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SEMINAR | Exploring complex policy problems in Australia: can wicked issues be better managed?

Summary

SEMINAR

Start Date

13 Nov 2015 12:30 pm

End Date

13 Nov 2015 2:00 pm

Venue

Aurora Lecture Theatre, IMAS Building


Institute for the Study of Social Change logo

Presented by

Professor Brian Head, University of Queensland

About the Seminar
This presentation outlines some of the research issues arising from a new ARC project on the role of expert knowledge in addressing complex policy problems. This project re-examines the connections between social science and complex policy decision-making. This has been one of the grand themes in the social sciences for two centuries. The vision of utilising social science for social improvement now takes the form of widespread advocacy for 'evidence-based' or 'evidence-informed' social policy. The challenge here is for researchers to produce better science and for decision-makers to use this evidence more systematically. However, the very possibility that science and technology can 'solve' major social problems has been called into question by the concept of 'wicked' problems, which are seen as intractable and based on enduring conflicts in values and beliefs. The challenge here becomes one of better managing these problems rather than definitively solving them.

Despite organisational differences, decision-makers and researchers both agree that the findings of good social research should be taken into account in the development and refinement of public policies, regulatory frameworks and service programs. There have been major attempts to connect research to policy and practice in public health, social care, education, criminal justice, environmental sustainability, and other areas. However, despite the very substantial advances in generating a stronger evidence base, the capacity of the policy process to tackle complex problems has stalled. There are several reasons for this, including disruptive political changes, insecure links between researchers and policy staff, the 'mediatisation' of policy debate, and the inherent complexity and intractability of 'wicked' policy problems. In short, the evidence-informed policy movement ran into major obstacles which are not just about undertaking 'more research' – the challenges cannot be resolved by science alone, and require taking stakeholders seriously.

Professor Brian Head joined the Institute for Social Science Research in mid-2007 after holding senior roles in government, universities, and the non-government sector. He is the author or editor of several books and numerous articles on public management, governance, social issues and environmental policy. His major interests are evidence-based policy, program evaluation, early intervention and prevention, collaboration and consultation, service delivery, accountability and leadership. He has undertaken several consultancies on program evaluation, policy review and, organisational performance, and good governance processes for governmental, academic and NGO bodies. He has strong interests in applied research across many areas of public policy and governance, and is committed to building closer links between the research and policy sectors. He is currently an ARC Professorial Research Fellow, a Fellow of the Academy of the Social Sciences in Australia, past President of the Australian Political Studies Association in 2013-14, and a member of the ARC College of Experts in 2012-14.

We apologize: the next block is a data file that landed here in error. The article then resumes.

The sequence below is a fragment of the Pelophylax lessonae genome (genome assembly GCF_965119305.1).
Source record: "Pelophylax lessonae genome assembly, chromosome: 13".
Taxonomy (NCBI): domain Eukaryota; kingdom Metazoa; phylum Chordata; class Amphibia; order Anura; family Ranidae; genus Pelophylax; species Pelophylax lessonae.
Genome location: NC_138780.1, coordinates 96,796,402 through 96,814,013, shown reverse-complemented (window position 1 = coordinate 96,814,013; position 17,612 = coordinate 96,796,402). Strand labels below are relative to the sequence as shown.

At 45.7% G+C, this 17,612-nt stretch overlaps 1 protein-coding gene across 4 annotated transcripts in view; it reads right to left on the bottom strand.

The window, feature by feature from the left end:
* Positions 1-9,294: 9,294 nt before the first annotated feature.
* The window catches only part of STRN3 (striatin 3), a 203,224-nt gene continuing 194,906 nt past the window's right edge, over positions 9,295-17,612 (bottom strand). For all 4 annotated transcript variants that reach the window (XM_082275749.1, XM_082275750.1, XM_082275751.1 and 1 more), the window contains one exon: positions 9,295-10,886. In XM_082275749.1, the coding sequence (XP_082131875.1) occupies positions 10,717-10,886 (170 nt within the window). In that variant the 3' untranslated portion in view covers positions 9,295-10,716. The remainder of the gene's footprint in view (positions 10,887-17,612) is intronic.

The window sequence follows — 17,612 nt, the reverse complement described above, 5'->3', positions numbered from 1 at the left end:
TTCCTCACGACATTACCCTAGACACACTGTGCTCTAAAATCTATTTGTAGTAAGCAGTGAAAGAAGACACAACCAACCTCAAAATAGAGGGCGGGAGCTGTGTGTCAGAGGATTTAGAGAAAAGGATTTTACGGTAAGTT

The informal launch of Policy Analysis in Australia [B Head & K Crowley ads Policy Press 2015] will follow the lecture. Catherine Vickers, Director of the Office of Strategic Legislation and Policy in the Department of Justice will speak for five-ten minutes about policy change at the State Government level in launching the book. We will conclude just before 2pm.

Catherine Vickers is the Director of the Office of Strategic Legislation and Policy in the Department of Justice. She, and her team, are responsible for developing and updating legislation for the Attorney-General and Minister for Corrections and providing policy advice on law reform initiatives and the administration of justice. Catherine also provides key advice to the Attorney-General in the execution of her Parliamentary, Ministerial and constitutional duties. Catherine has a combined Law and Arts degree from UTAS. She has practiced law and has been in diverse policy and legislative roles across the Tasmanian Government for nearly 20 years.

Event details
When | Friday 13 November 2015, Seminar from 12.30pm to 1.30pm and Book Launch from 1.30pm to 2.00pm

Where | Aurora Lecture Theatre, IMAS Building, Castray Esplanade, Hobart

All welcome. Please email Louise.Grimmer@utas.edu.au if you require more information or directions to the venue.

Event Flyer (PDF 524KB)

Contact

Institute for Social Change
University of Tasmania
Private Bag 44
HOBART TAS 7001

E: ISC.Admin@utas.edu.au

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